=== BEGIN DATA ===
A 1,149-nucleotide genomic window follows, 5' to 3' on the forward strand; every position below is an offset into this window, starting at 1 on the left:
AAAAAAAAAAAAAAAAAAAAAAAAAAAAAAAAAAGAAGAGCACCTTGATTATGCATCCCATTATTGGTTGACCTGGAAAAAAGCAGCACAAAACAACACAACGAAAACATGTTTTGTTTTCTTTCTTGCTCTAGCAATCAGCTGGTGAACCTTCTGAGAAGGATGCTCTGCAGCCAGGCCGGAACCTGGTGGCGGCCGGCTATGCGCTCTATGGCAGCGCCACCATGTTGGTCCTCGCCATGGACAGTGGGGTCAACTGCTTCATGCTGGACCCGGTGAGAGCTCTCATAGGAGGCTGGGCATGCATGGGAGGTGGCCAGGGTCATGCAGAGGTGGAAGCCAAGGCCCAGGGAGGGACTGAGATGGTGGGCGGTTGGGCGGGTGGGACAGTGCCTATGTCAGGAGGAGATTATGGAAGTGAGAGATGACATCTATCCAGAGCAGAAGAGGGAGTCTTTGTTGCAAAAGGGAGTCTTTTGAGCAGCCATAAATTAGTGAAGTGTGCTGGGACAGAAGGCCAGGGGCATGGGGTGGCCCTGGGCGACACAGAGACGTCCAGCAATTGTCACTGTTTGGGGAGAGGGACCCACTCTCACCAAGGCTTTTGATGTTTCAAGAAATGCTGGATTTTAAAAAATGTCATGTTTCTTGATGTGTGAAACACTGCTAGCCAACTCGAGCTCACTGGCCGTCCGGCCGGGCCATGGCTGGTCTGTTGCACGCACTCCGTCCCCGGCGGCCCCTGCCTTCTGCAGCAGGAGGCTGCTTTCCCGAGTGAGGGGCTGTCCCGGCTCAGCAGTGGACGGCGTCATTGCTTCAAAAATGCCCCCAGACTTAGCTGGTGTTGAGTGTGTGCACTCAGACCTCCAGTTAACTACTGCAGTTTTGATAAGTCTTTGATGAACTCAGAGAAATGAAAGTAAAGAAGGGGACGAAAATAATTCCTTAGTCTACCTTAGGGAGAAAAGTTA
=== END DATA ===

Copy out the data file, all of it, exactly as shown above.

A 1,149-nucleotide genomic window follows, 5' to 3' on the forward strand; every position below is an offset into this window, starting at 1 on the left:
AAAAAAAAAAAAAAAAAAAAAAAAAAAAAAAAAAGAAGAGCACCTTGATTATGCATCCCATTATTGGTTGACCTGGAAAAAAGCAGCACAAAACAACACAACGAAAACATGTTTTGTTTTCTTTCTTGCTCTAGCAATCAGCTGGTGAACCTTCTGAGAAGGATGCTCTGCAGCCAGGCCGGAACCTGGTGGCGGCCGGCTATGCGCTCTATGGCAGCGCCACCATGTTGGTCCTCGCCATGGACAGTGGGGTCAACTGCTTCATGCTGGACCCGGTGAGAGCTCTCATAGGAGGCTGGGCATGCATGGGAGGTGGCCAGGGTCATGCAGAGGTGGAAGCCAAGGCCCAGGGAGGGACTGAGATGGTGGGCGGTTGGGCGGGTGGGACAGTGCCTATGTCAGGAGGAGATTATGGAAGTGAGAGATGACATCTATCCAGAGCAGAAGAGGGAGTCTTTGTTGCAAAAGGGAGTCTTTTGAGCAGCCATAAATTAGTGAAGTGTGCTGGGACAGAAGGCCAGGGGCATGGGGTGGCCCTGGGCGACACAGAGACGTCCAGCAATTGTCACTGTTTGGGGAGAGGGACCCACTCTCACCAAGGCTTTTGATGTTTCAAGAAATGCTGGATTTTAAAAAATGTCATGTTTCTTGATGTGTGAAACACTGCTAGCCAACTCGAGCTCACTGGCCGTCCGGCCGGGCCATGGCTGGTCTGTTGCACGCACTCCGTCCCCGGCGGCCCCTGCCTTCTGCAGCAGGAGGCTGCTTTCCCGAGTGAGGGGCTGTCCCGGCTCAGCAGTGGACGGCGTCATTGCTTCAAAAATGCCCCCAGACTTAGCTGGTGTTGAGTGTGTGCACTCAGACCTCCAGTTAACTACTGCAGTTTTGATAAGTCTTTGATGAACTCAGAGAAATGAAAGTAAAGAAGGGGACGAAAATAATTCCTTAGTCTACCTTAGGGAGAAAAGTTA